Protecting Seniors Experiencing Cognitive Decline: A Guide to Common Phone Scams and How to Stay Safe



Published: March 20, 2024

Updated: March 20, 2024

Scam calls and robocalls are a growing menace.  This is particularly true for seniors experiencing cognitive decline, such as from dementia.  Thieves take advantage of their trust, lack of comprehension, and limited familiarity with technology. 

This article addresses the following:

The Size of the Phone Scam Threat

The Federal Trade Commission estimates that in 2022, older adults — defined as those over 60 years old — lost a staggering $48.4 billion to fraud.  While online scams are generally far more common than phone scams, this is not the case for seniors over 80.  This group filed loss reports involving phone scams at greater than twice the rate that it filed loss reports involving online scams.  And the median losses from phone scams is $1,800, compared to $400 for online fraud. So, phone scams are by far and away the biggest fraud threat to older seniors, although certainly not the only fraud threat.

Common Types of Phone Scams

The schemes dreamed up by those trying to steal money from older adults is limited only by their imagination.  There are countless ways that bad actors attempt to convince seniors to part with their money. 
Here are some of the most common: 

The Prize or Lottery Scam

According to the FTC, about 44% of phone scam losses involving seniors were on prize, sweepstakes and lottery scams.  Similarly, the Better Business Bureau reported that lottery and prize scams were among the top scams reported in 2022.  In this scam, victims are informed that they’ve won a prize or lottery, but to claim it, they must pay fees or provide personal information. The promised winnings are nonexistent.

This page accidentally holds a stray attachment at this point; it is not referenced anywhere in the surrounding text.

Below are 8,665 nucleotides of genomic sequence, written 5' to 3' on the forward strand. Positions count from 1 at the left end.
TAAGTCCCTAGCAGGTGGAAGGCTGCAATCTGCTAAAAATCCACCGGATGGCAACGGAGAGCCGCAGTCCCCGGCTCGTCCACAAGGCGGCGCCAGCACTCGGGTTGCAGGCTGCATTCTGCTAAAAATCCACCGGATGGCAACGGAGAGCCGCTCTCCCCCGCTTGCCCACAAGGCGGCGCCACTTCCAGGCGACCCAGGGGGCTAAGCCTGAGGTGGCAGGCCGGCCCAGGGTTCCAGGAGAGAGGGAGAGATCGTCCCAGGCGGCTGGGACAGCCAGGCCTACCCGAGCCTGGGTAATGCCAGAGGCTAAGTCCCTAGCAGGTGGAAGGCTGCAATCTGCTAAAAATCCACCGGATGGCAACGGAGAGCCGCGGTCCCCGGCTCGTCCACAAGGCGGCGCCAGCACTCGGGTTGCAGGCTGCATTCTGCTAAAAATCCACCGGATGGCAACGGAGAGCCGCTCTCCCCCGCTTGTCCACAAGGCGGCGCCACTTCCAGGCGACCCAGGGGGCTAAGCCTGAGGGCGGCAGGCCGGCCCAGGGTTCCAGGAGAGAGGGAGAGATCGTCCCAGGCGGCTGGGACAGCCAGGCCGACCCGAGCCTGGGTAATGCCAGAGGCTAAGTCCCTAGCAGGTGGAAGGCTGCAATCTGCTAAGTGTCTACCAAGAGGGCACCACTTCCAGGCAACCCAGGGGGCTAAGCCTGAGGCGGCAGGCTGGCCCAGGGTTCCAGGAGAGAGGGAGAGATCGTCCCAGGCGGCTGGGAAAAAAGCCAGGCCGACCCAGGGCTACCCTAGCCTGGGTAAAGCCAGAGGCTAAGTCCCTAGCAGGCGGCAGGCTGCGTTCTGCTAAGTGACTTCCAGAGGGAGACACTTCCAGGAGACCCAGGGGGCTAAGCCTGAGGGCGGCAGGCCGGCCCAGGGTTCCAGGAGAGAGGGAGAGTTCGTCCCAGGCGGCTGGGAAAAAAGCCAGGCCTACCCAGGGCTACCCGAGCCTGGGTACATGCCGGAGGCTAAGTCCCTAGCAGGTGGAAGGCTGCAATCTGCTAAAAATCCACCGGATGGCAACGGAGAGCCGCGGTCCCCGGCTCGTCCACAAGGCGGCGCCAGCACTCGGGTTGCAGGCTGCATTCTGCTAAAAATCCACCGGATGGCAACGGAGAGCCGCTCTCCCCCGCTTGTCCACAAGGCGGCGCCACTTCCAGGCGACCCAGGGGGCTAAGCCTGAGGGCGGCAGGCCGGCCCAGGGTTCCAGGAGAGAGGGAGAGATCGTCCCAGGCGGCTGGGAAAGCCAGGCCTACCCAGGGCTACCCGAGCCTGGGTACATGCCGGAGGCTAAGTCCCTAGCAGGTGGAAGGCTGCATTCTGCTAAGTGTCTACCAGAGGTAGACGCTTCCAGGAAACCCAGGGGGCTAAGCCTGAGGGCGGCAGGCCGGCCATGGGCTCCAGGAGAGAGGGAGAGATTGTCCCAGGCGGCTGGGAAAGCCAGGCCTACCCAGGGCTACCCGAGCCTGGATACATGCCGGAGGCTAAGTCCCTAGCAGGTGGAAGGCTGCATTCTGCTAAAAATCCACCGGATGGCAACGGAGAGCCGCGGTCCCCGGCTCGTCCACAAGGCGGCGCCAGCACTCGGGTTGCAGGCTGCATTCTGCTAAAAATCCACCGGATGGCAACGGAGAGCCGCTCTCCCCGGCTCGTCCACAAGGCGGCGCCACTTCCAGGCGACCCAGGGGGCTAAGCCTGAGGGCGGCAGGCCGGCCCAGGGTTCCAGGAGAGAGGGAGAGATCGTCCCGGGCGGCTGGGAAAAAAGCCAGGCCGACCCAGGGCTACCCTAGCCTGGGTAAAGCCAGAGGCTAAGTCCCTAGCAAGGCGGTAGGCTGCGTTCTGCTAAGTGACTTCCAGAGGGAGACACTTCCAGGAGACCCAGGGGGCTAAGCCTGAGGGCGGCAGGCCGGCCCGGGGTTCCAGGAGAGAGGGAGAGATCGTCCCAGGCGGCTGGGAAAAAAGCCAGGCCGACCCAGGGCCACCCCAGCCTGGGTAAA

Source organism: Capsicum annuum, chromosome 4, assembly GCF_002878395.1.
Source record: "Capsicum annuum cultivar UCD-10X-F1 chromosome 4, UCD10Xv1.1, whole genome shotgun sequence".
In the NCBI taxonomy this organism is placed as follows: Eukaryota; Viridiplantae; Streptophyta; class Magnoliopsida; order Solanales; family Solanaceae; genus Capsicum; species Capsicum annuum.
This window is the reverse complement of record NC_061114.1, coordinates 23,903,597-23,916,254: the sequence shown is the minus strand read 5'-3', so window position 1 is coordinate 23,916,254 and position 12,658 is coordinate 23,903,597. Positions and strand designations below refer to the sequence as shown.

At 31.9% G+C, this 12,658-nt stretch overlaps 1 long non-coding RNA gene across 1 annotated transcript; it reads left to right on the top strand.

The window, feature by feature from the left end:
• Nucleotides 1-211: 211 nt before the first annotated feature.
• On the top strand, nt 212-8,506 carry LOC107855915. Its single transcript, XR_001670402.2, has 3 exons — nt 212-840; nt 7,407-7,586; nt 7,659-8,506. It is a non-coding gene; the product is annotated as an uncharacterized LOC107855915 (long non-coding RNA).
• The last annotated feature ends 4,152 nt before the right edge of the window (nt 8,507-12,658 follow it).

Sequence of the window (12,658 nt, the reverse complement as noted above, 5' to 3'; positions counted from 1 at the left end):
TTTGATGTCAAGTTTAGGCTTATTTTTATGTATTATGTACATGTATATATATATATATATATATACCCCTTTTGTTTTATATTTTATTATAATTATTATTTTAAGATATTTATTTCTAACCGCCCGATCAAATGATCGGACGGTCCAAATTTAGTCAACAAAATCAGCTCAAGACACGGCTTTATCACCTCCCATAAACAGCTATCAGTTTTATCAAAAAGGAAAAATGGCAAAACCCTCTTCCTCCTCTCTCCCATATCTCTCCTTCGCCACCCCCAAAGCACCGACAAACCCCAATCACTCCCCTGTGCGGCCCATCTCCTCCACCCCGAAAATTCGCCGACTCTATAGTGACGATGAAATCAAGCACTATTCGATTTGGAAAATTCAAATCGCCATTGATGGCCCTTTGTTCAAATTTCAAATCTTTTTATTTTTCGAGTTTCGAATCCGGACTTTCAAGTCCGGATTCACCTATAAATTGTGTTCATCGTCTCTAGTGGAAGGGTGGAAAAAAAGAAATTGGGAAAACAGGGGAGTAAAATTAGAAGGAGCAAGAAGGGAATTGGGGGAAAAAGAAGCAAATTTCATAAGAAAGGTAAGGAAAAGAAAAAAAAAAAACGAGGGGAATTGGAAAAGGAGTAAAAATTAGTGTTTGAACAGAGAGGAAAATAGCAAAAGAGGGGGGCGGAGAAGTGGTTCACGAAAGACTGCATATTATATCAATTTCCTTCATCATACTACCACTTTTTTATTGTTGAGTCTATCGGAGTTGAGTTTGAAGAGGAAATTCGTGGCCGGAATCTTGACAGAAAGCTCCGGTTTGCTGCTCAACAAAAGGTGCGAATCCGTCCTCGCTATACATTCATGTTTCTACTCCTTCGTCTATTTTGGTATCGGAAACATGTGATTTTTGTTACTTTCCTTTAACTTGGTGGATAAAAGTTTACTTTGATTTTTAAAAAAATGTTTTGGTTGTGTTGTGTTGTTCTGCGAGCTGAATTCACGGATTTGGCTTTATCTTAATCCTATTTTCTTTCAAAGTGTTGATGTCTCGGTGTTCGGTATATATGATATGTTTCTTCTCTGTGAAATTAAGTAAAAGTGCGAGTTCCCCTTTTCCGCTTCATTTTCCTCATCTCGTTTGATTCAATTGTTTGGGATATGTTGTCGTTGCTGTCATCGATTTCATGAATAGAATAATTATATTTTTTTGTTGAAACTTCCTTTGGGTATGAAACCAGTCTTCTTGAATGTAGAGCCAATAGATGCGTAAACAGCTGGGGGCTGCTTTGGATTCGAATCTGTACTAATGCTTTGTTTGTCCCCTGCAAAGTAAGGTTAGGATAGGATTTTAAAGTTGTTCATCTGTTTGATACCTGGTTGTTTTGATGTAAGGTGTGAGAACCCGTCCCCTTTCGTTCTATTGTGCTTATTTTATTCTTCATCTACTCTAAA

Grandparent’s Scam and Voice Cloning

In this emotional scam, fraudsters call pretending to be a grandchild in distress, claiming they’re in trouble and need money urgently. They often rely on creating panic and urgency to manipulate the victim into sending funds.  The FBI reports a significant increase in grandparent scams, with thousands of cases reported annually.

This scam is particularly prevalent and dangerous since the availability of voice cloning, which involves using artificial intelligence to clone someone’s voice in order to sound exactly like that person.  While in the past, the voice could have been a giveaway, now the person calling can sound exactly like a grandchild or other family member, making such scams particularly effective.  And voice cloning is easy to do.  Simply download someone’s voice from social media, and then upload it to a website that charges less than $10 to generate a clip of the voice that sounds identical to the original.  The ease with which this can be done will undoubtably make this scam ever more prevalent.

In February 2024, the Federal Communications Commission declared illegal AI-generated voices used to perpetrate robocall scams.  But don’t expect this to reduce the use of voice cloning.            

Tech Support Scam